Oil Wells Brought Immigrants


Edwin Drake (right)stands before his oil well in1859, Titusville PA Courtesy, Wikimedia Commons


Energy production is shifting from oil toward  wind, sun, and water power. When my husband and I visit our daughter in Northwestern Pennsylvania, we learn that this area gave birth to the petroleum industry.

Cornplanter, chief of the Seneca Nation, showed encroaching immigrant settlers the many oil seeps along the riverbanks in Venango County. A retired railroad conductor, Edwin Drake, picked a low spot on an oil seep near Titusville’s Oil Creek and drilled a 69 foot well. More oil spewed forth than had ever been seen. Pioneering wildcatters descended to deface the forests and riverbanks with wells that soon went dry. Unfortunately Drake died a pauper. He neglected to patent his well,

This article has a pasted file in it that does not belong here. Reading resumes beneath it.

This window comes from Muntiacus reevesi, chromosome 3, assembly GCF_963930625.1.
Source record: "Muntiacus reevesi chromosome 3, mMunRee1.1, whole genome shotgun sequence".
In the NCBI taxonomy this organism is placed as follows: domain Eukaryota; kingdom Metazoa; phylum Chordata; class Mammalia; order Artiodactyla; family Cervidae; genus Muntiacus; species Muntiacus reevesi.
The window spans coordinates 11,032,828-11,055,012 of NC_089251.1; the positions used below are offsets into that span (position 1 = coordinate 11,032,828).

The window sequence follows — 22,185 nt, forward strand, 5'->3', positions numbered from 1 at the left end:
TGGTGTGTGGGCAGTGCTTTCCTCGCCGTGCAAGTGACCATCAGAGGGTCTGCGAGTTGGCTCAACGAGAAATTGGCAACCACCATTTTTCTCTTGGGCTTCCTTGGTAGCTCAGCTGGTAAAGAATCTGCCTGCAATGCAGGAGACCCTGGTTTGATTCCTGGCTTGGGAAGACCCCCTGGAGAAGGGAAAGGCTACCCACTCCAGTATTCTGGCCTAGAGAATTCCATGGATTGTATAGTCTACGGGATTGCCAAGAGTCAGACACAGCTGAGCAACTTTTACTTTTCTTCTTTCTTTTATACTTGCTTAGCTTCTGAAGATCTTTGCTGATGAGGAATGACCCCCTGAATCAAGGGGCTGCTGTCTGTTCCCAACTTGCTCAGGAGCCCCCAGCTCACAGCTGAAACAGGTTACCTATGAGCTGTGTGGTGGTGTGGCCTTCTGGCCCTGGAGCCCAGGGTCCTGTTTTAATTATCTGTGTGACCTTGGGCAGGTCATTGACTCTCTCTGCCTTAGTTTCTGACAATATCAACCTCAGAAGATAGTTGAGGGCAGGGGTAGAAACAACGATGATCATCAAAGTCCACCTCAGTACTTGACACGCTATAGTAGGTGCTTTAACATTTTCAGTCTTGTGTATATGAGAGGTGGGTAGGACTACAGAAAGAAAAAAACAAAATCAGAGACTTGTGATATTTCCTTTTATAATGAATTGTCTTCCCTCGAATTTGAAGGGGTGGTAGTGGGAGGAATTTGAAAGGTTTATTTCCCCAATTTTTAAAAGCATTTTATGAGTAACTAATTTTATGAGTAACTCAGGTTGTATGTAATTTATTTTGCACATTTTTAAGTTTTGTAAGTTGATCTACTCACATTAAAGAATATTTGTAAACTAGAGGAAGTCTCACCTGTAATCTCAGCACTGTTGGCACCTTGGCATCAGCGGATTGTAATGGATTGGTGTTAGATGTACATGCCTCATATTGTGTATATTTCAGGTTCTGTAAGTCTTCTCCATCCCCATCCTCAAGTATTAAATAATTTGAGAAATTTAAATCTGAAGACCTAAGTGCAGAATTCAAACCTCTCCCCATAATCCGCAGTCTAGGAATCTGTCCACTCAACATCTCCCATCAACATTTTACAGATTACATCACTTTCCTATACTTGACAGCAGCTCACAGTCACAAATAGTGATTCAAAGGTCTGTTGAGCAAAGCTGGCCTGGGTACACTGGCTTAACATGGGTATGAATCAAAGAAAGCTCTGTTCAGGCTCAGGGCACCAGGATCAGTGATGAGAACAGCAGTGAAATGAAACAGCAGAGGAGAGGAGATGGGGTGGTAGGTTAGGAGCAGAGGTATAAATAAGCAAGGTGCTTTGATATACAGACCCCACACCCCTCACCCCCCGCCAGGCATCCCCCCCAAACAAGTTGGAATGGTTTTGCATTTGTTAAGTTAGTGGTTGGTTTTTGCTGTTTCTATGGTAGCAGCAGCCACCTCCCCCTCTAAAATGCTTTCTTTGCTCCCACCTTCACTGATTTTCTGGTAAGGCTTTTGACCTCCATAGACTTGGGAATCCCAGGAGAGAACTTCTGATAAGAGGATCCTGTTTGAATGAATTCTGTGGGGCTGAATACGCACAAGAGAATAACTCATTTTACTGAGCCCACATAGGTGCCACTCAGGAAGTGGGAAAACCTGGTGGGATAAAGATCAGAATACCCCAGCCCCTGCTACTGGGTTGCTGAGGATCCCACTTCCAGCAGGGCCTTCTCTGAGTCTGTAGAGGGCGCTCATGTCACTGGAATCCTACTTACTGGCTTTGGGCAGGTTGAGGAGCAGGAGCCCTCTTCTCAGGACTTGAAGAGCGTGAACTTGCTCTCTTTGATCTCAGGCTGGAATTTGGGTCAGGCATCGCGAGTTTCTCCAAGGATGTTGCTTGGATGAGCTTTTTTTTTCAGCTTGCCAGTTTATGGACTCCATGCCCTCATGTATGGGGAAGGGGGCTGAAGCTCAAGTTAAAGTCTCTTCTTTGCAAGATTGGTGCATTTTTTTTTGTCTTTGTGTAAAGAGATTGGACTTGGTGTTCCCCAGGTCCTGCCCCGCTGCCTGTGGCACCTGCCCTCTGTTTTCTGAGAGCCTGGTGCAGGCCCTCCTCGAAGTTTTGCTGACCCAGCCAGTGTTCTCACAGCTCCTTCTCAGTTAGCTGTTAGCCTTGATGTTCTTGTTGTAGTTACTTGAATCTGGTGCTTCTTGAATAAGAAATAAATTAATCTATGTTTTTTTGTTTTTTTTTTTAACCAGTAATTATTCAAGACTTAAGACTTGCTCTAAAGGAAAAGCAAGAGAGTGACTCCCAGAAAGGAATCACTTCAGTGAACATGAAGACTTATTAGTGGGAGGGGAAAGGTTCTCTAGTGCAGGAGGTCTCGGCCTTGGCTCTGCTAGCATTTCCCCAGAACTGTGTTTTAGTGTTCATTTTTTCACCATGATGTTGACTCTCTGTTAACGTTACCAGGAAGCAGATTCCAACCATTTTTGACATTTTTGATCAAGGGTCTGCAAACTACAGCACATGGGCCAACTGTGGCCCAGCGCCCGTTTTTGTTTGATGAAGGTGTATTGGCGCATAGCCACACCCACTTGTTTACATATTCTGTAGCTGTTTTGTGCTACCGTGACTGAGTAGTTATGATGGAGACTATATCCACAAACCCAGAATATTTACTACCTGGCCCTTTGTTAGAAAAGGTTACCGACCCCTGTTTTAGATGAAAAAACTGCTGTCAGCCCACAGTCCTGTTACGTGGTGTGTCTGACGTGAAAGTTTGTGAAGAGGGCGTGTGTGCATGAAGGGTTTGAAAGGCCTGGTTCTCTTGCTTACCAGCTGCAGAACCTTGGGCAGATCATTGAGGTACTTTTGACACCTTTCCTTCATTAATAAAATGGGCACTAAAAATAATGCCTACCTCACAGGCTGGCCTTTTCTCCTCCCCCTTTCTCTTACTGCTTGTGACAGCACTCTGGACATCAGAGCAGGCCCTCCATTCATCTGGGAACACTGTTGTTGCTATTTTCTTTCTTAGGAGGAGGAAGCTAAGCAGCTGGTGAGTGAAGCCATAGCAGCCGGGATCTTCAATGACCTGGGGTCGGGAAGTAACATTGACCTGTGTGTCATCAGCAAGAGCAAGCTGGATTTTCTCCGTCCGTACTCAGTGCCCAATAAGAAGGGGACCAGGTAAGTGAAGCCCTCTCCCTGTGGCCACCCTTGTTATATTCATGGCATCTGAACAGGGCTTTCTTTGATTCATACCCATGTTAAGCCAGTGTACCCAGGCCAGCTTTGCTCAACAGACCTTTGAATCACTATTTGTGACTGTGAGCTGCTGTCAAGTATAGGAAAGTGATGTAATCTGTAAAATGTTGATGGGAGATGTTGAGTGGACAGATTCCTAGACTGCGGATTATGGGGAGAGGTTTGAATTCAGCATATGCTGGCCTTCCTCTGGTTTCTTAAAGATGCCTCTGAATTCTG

Oil City soon became a center of commerce and transportation as oil was shipped by railroad, wagon, boat, and pipeline. Oil came along at the right time because over whaling had driven the right whale to near extinction. Once whale oil died out, crude oil, refined into kerosene, became the first choice fuel for oil lamps,

John D. Rockefeller chartered Oil City’s National Transit Co. as a Standard Oil holding company in 1881. Meanwhile, in nearby Titusville, site of the Drake Oil well, young Ida Tarbell honed the skills that would make her possibly the most famous female investigative journalist in U.S. history. She wrote The History of the Standard Oil Company in 1904. Her investigation into Rockefeller’s company led to antitrust lawsuits and congressional hearings. In 1911 the Supreme Court broke up the Standard Oil Company Trust, and implemented our country’s first antitrust laws.

Digging back a few years yields a treasure trove of information.


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